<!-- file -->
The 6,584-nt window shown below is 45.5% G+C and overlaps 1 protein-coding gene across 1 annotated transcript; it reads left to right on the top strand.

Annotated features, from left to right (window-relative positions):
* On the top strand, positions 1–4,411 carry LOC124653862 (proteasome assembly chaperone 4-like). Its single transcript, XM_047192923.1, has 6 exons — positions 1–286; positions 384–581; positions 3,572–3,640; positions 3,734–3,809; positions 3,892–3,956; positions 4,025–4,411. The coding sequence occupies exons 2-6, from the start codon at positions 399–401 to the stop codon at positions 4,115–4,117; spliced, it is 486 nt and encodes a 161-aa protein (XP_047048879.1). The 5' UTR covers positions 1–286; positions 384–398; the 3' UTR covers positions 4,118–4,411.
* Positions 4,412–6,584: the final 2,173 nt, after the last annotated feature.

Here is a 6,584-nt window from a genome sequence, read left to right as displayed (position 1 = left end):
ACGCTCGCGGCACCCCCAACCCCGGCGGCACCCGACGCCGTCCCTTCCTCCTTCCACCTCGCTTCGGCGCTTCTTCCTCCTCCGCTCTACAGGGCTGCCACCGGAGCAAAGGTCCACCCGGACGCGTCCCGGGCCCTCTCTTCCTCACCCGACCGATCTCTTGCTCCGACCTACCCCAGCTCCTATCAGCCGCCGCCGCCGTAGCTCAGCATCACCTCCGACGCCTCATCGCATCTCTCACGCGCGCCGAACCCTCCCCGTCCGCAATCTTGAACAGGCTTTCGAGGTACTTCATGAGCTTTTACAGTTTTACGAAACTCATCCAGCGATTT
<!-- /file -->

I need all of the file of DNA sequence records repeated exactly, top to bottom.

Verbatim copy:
The 6,584-nt window shown below is 45.5% G+C and overlaps 1 protein-coding gene across 1 annotated transcript; it reads left to right on the top strand.

Annotated features, from left to right (window-relative positions):
* On the top strand, positions 1–4,411 carry LOC124653862 (proteasome assembly chaperone 4-like). Its single transcript, XM_047192923.1, has 6 exons — positions 1–286; positions 384–581; positions 3,572–3,640; positions 3,734–3,809; positions 3,892–3,956; positions 4,025–4,411. The coding sequence occupies exons 2-6, from the start codon at positions 399–401 to the stop codon at positions 4,115–4,117; spliced, it is 486 nt and encodes a 161-aa protein (XP_047048879.1). The 5' UTR covers positions 1–286; positions 384–398; the 3' UTR covers positions 4,118–4,411.
* Positions 4,412–6,584: the final 2,173 nt, after the last annotated feature.

Here is a 6,584-nt window from a genome sequence, read left to right as displayed (position 1 = left end):
ACGCTCGCGGCACCCCCAACCCCGGCGGCACCCGACGCCGTCCCTTCCTCCTTCCACCTCGCTTCGGCGCTTCTTCCTCCTCCGCTCTACAGGGCTGCCACCGGAGCAAAGGTCCACCCGGACGCGTCCCGGGCCCTCTCTTCCTCACCCGACCGATCTCTTGCTCCGACCTACCCCAGCTCCTATCAGCCGCCGCCGCCGTAGCTCAGCATCACCTCCGACGCCTCATCGCATCTCTCACGCGCGCCGAACCCTCCCCGTCCGCAATCTTGAACAGGCTTTCGAGGTACTTCATGAGCTTTTACAGTTTTACGAAACTCATCCAGCGATTT